Consumers crave connection. So, how do you create that connection? Build a game-changing innovation center halfway around the world, find some of the best people to run it, and ultimately, create synergy between the U.S. and customers throughout Southeast Asia that builds dairy demand.
A delegation of U.S. dairy farmers and industry leaders from nine states saw, for the first time, the U.S. Center for Dairy Excellence (CDE) in action. Even though it was their first trip to Singapore to see the CDE due to the COVID-19 pandemic, the U.S. Dairy Export Council (USDEC) and its Center for Dairy Excellence has been yielding results for some time. That’s because dairy customers have been working with U.S. dairy industry’s flagship investment in Southeast Asia for over three years now . . . albeit on a virtual basis as the CDE opened just two weeks before the pandemic clamped down on global business.
The proof of progress
The United States held a 28% import market share in Southeast Asia in 2022, up nearly 5 percentage points since 2019. Keep in mind this growth took place even with headwinds such as supply chain logistics and port issues that made dairy product delivery a bit of a challenge to customers some 12 hours of time zone changes away.
Now that the CDE is fully open for business, the newfound interaction between U.S. dairy suppliers and their customers located on the other side of the globe will grow further as everyone creates synergy to incorporate great U.S. dairy ingredients and its healthy halo of nutrients into Southeast Asian foods.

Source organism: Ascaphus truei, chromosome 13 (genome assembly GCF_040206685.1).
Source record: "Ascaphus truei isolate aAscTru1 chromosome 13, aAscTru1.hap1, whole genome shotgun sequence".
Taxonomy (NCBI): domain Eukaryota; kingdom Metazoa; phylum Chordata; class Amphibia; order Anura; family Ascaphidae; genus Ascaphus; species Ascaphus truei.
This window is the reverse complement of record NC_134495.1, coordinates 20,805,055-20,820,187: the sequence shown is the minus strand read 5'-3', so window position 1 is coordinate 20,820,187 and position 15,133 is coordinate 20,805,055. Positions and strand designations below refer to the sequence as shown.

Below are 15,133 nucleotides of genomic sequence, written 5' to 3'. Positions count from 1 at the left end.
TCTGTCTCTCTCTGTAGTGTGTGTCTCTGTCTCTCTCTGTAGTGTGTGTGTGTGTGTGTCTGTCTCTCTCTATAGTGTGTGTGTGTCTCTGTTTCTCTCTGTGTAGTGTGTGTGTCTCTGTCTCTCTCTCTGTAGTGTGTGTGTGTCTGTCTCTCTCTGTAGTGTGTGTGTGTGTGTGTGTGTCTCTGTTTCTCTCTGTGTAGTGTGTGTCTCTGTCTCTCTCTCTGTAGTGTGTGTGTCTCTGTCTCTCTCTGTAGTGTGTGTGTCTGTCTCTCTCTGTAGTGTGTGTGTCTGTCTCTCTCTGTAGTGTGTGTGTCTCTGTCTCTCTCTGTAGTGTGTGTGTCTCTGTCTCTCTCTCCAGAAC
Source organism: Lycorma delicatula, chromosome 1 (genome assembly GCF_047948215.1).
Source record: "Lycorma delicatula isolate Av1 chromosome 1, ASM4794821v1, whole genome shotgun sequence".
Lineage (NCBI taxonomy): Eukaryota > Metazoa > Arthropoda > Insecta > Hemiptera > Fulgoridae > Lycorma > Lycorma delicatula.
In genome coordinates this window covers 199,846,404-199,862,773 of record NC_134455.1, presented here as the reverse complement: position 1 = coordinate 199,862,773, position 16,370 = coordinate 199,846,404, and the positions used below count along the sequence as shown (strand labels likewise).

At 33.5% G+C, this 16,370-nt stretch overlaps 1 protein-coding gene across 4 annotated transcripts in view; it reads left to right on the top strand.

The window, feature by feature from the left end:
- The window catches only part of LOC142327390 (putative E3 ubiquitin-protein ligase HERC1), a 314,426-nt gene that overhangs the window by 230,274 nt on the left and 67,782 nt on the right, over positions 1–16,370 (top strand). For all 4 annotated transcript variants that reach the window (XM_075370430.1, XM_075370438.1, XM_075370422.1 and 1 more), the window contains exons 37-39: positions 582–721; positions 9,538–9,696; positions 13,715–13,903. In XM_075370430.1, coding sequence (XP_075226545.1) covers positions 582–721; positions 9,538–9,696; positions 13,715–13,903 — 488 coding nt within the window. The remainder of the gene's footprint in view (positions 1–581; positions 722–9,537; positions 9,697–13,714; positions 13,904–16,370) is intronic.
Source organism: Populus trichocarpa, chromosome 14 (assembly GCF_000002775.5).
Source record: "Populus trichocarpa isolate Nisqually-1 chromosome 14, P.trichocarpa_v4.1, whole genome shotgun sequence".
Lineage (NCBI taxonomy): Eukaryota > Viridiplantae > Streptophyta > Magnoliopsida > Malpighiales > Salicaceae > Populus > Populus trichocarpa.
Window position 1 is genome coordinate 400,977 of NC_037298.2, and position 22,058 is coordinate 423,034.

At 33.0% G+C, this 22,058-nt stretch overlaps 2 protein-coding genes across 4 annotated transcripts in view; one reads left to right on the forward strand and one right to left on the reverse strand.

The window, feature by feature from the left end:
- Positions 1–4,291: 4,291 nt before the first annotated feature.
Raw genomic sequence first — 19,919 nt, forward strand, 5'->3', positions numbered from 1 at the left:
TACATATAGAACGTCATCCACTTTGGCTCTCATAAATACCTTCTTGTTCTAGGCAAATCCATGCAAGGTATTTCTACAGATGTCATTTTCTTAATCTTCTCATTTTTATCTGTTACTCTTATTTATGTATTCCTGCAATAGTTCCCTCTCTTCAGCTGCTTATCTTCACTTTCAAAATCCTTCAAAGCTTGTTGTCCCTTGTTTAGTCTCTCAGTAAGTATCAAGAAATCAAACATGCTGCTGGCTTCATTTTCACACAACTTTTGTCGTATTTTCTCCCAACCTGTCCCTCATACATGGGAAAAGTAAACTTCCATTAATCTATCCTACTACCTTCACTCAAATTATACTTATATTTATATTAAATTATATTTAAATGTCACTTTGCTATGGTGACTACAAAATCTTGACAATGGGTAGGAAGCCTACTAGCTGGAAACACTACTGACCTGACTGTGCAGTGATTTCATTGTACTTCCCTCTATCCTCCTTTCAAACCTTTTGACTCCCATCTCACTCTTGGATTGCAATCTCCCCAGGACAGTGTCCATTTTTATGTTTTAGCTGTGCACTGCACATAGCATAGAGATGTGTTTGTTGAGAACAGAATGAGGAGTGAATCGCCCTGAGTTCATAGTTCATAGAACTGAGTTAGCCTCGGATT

The island nation of Singapore is an ideal location for the CDE as it’s easily accessible for many current and potential customers throughout the region. The region includes nearly 9% of the world population, and yet, some countries in the region produce less than 1% of their domestic needs.
The first believers
“This is the house that farmers built,” said Vikki Nicholson-West, USDEC senior vice president of Global Ingredients Marketing and executive director of USDEC Singapore Ltd (the latter is also known as the CDE).
“What was the impetus for putting the CDE together? What was that spark?” she asked, looking back rhetorically on the events that led to the CDE’s creation.
“Some of you may recall the Innovation Center for U.S. Dairy did a global study to determine what it would take to be competitive,” she reminded the U.S. farmer delegation. “One of those elements was customer centricity and really making sure the key elements were there about meeting customer needs, specifically in the form of real time, in-market presence by supporting the customer via technical support, customer support, or customer engagement,” said the 14-year USDEC staffer.